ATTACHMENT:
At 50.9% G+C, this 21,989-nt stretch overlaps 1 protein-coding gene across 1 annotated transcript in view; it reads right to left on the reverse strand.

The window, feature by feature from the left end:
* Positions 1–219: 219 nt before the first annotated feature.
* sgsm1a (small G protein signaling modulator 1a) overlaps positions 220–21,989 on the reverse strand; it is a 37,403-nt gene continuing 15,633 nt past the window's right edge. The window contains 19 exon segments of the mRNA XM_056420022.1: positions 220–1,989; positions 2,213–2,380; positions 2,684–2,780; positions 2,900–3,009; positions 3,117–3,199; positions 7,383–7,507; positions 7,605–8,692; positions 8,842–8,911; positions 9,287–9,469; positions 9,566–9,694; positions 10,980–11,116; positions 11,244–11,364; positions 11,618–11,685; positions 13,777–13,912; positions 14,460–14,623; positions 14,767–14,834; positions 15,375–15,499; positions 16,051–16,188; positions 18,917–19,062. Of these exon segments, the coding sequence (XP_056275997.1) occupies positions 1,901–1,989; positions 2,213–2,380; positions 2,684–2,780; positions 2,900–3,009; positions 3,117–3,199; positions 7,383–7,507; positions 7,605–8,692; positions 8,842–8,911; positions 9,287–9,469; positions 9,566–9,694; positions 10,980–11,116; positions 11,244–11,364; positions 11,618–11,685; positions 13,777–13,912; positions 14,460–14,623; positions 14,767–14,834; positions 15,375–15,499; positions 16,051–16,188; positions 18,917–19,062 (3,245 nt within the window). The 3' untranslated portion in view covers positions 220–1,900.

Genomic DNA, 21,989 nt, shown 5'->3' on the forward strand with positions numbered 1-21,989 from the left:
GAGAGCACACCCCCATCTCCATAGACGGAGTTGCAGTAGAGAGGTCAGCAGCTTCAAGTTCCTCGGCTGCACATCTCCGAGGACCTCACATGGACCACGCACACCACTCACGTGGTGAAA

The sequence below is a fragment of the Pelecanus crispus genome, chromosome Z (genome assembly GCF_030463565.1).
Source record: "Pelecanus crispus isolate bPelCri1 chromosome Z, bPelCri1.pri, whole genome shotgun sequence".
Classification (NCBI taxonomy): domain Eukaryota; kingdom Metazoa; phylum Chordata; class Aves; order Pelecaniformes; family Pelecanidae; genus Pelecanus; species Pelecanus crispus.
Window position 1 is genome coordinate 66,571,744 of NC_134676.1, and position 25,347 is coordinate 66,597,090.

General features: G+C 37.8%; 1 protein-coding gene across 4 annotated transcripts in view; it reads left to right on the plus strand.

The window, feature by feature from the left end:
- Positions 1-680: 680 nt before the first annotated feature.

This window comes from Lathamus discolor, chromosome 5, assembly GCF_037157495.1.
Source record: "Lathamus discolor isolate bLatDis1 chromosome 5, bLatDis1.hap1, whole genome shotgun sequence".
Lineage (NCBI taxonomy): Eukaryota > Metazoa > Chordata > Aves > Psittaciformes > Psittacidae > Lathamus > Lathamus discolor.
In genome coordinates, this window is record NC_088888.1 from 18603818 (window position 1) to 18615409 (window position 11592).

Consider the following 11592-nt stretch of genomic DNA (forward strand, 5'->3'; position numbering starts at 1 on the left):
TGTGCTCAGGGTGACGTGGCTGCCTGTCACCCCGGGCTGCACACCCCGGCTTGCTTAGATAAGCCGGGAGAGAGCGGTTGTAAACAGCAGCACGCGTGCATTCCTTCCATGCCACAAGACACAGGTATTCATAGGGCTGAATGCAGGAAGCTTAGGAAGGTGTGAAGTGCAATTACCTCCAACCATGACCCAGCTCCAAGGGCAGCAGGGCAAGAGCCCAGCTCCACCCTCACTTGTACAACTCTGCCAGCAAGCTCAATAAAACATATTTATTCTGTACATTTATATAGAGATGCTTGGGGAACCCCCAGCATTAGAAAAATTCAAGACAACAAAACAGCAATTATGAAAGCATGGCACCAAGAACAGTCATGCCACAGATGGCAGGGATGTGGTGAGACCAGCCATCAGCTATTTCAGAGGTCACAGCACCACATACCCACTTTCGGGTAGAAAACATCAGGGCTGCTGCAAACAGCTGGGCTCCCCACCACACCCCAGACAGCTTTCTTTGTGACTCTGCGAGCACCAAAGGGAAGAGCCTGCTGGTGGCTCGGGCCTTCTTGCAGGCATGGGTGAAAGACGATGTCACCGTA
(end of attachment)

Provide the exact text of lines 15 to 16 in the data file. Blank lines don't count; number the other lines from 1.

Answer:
Source record: "Lathamus discolor isolate bLatDis1 chromosome 5, bLatDis1.hap1, whole genome shotgun sequence".
Lineage (NCBI taxonomy): Eukaryota > Metazoa > Chordata > Aves > Psittaciformes > Psittacidae > Lathamus > Lathamus discolor.